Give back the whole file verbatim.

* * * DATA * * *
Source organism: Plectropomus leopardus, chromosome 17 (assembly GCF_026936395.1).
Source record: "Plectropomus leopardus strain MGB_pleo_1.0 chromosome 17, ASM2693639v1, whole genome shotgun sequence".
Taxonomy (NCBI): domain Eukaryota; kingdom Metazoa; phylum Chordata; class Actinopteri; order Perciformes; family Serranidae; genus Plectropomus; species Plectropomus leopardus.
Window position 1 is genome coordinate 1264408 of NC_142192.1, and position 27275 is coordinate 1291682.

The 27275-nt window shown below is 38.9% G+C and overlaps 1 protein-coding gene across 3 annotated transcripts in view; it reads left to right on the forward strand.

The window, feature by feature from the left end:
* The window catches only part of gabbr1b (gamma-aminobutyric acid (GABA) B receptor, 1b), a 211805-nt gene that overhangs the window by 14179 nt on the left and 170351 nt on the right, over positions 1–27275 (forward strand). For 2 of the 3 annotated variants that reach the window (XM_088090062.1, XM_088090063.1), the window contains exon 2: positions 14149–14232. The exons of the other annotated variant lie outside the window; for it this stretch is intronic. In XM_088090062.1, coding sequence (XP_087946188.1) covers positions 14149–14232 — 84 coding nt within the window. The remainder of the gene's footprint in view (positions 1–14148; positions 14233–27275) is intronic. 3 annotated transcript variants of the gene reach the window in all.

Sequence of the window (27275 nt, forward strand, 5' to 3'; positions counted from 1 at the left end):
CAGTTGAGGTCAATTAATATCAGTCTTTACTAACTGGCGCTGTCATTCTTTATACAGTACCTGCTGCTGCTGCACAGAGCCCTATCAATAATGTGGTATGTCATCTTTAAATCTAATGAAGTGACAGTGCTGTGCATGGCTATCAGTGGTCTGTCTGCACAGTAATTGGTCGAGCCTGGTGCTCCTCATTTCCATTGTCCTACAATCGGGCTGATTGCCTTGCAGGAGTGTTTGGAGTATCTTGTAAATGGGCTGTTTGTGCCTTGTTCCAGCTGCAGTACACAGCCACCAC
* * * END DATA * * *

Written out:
Source organism: Plectropomus leopardus, chromosome 17 (assembly GCF_026936395.1).
Source record: "Plectropomus leopardus strain MGB_pleo_1.0 chromosome 17, ASM2693639v1, whole genome shotgun sequence".
Taxonomy (NCBI): domain Eukaryota; kingdom Metazoa; phylum Chordata; class Actinopteri; order Perciformes; family Serranidae; genus Plectropomus; species Plectropomus leopardus.
Window position 1 is genome coordinate 1264408 of NC_142192.1, and position 27275 is coordinate 1291682.

The 27275-nt window shown below is 38.9% G+C and overlaps 1 protein-coding gene across 3 annotated transcripts in view; it reads left to right on the forward strand.

The window, feature by feature from the left end:
* The window catches only part of gabbr1b (gamma-aminobutyric acid (GABA) B receptor, 1b), a 211805-nt gene that overhangs the window by 14179 nt on the left and 170351 nt on the right, over positions 1–27275 (forward strand). For 2 of the 3 annotated variants that reach the window (XM_088090062.1, XM_088090063.1), the window contains exon 2: positions 14149–14232. The exons of the other annotated variant lie outside the window; for it this stretch is intronic. In XM_088090062.1, coding sequence (XP_087946188.1) covers positions 14149–14232 — 84 coding nt within the window. The remainder of the gene's footprint in view (positions 1–14148; positions 14233–27275) is intronic. 3 annotated transcript variants of the gene reach the window in all.

Sequence of the window (27275 nt, forward strand, 5' to 3'; positions counted from 1 at the left end):
CAGTTGAGGTCAATTAATATCAGTCTTTACTAACTGGCGCTGTCATTCTTTATACAGTACCTGCTGCTGCTGCACAGAGCCCTATCAATAATGTGGTATGTCATCTTTAAATCTAATGAAGTGACAGTGCTGTGCATGGCTATCAGTGGTCTGTCTGCACAGTAATTGGTCGAGCCTGGTGCTCCTCATTTCCATTGTCCTACAATCGGGCTGATTGCCTTGCAGGAGTGTTTGGAGTATCTTGTAAATGGGCTGTTTGTGCCTTGTTCCAGCTGCAGTACACAGCCACCAC